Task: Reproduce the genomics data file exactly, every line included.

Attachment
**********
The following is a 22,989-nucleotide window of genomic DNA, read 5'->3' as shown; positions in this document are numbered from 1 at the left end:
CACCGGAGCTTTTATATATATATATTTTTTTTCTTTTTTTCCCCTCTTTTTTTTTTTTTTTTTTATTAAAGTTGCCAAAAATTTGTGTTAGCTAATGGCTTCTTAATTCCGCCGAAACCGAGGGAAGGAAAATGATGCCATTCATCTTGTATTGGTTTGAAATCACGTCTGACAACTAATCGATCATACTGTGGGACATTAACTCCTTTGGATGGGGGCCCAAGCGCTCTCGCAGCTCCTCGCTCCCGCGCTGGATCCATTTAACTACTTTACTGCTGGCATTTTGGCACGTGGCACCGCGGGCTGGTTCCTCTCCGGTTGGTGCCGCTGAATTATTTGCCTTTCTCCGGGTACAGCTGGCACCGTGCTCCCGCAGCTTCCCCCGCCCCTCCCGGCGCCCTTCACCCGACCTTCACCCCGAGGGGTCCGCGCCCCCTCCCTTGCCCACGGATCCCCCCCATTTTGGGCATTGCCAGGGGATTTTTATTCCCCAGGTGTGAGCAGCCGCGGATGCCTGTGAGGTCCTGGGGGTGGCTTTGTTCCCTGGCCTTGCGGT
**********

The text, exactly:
The following is a 22,989-nucleotide window of genomic DNA, read 5'->3' as shown; positions in this document are numbered from 1 at the left end:
CACCGGAGCTTTTATATATATATATTTTTTTTCTTTTTTTCCCCTCTTTTTTTTTTTTTTTTTTATTAAAGTTGCCAAAAATTTGTGTTAGCTAATGGCTTCTTAATTCCGCCGAAACCGAGGGAAGGAAAATGATGCCATTCATCTTGTATTGGTTTGAAATCACGTCTGACAACTAATCGATCATACTGTGGGACATTAACTCCTTTGGATGGGGGCCCAAGCGCTCTCGCAGCTCCTCGCTCCCGCGCTGGATCCATTTAACTACTTTACTGCTGGCATTTTGGCACGTGGCACCGCGGGCTGGTTCCTCTCCGGTTGGTGCCGCTGAATTATTTGCCTTTCTCCGGGTACAGCTGGCACCGTGCTCCCGCAGCTTCCCCCGCCCCTCCCGGCGCCCTTCACCCGACCTTCACCCCGAGGGGTCCGCGCCCCCTCCCTTGCCCACGGATCCCCCCCATTTTGGGCATTGCCAGGGGATTTTTATTCCCCAGGTGTGAGCAGCCGCGGATGCCTGTGAGGTCCTGGGGGTGGCTTTGTTCCCTGGCCTTGCGGT